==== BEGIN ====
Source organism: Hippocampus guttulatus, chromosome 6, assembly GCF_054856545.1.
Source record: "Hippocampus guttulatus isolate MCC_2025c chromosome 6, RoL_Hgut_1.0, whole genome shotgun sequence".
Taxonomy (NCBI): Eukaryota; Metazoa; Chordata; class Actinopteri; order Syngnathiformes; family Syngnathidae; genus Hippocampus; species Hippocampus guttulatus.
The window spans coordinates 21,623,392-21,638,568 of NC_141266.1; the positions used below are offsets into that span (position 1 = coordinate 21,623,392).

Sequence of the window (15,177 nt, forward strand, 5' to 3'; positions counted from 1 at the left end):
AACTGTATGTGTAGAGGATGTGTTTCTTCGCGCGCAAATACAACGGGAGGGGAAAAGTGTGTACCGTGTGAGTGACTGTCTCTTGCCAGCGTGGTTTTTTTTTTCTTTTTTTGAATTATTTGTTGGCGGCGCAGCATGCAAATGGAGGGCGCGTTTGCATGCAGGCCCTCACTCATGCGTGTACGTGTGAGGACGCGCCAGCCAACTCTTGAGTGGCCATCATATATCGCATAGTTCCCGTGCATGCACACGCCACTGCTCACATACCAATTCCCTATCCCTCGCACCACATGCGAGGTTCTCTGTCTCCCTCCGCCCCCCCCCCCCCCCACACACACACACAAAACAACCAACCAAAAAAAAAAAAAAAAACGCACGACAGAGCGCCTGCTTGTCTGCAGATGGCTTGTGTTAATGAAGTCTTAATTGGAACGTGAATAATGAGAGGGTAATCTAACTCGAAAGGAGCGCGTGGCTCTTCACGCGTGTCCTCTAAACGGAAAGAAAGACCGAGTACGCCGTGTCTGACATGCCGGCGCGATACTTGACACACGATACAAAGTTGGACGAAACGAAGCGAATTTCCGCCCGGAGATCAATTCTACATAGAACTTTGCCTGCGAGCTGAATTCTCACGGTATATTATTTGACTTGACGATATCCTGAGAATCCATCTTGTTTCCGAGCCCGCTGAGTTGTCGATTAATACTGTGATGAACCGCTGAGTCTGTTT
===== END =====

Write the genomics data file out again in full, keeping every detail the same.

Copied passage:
Source organism: Hippocampus guttulatus, chromosome 6, assembly GCF_054856545.1.
Source record: "Hippocampus guttulatus isolate MCC_2025c chromosome 6, RoL_Hgut_1.0, whole genome shotgun sequence".
Taxonomy (NCBI): Eukaryota; Metazoa; Chordata; class Actinopteri; order Syngnathiformes; family Syngnathidae; genus Hippocampus; species Hippocampus guttulatus.
The window spans coordinates 21,623,392-21,638,568 of NC_141266.1; the positions used below are offsets into that span (position 1 = coordinate 21,623,392).

Sequence of the window (15,177 nt, forward strand, 5' to 3'; positions counted from 1 at the left end):
AACTGTATGTGTAGAGGATGTGTTTCTTCGCGCGCAAATACAACGGGAGGGGAAAAGTGTGTACCGTGTGAGTGACTGTCTCTTGCCAGCGTGGTTTTTTTTTTCTTTTTTTGAATTATTTGTTGGCGGCGCAGCATGCAAATGGAGGGCGCGTTTGCATGCAGGCCCTCACTCATGCGTGTACGTGTGAGGACGCGCCAGCCAACTCTTGAGTGGCCATCATATATCGCATAGTTCCCGTGCATGCACACGCCACTGCTCACATACCAATTCCCTATCCCTCGCACCACATGCGAGGTTCTCTGTCTCCCTCCGCCCCCCCCCCCCCCCACACACACACACAAAACAACCAACCAAAAAAAAAAAAAAAAACGCACGACAGAGCGCCTGCTTGTCTGCAGATGGCTTGTGTTAATGAAGTCTTAATTGGAACGTGAATAATGAGAGGGTAATCTAACTCGAAAGGAGCGCGTGGCTCTTCACGCGTGTCCTCTAAACGGAAAGAAAGACCGAGTACGCCGTGTCTGACATGCCGGCGCGATACTTGACACACGATACAAAGTTGGACGAAACGAAGCGAATTTCCGCCCGGAGATCAATTCTACATAGAACTTTGCCTGCGAGCTGAATTCTCACGGTATATTATTTGACTTGACGATATCCTGAGAATCCATCTTGTTTCCGAGCCCGCTGAGTTGTCGATTAATACTGTGATGAACCGCTGAGTCTGTTT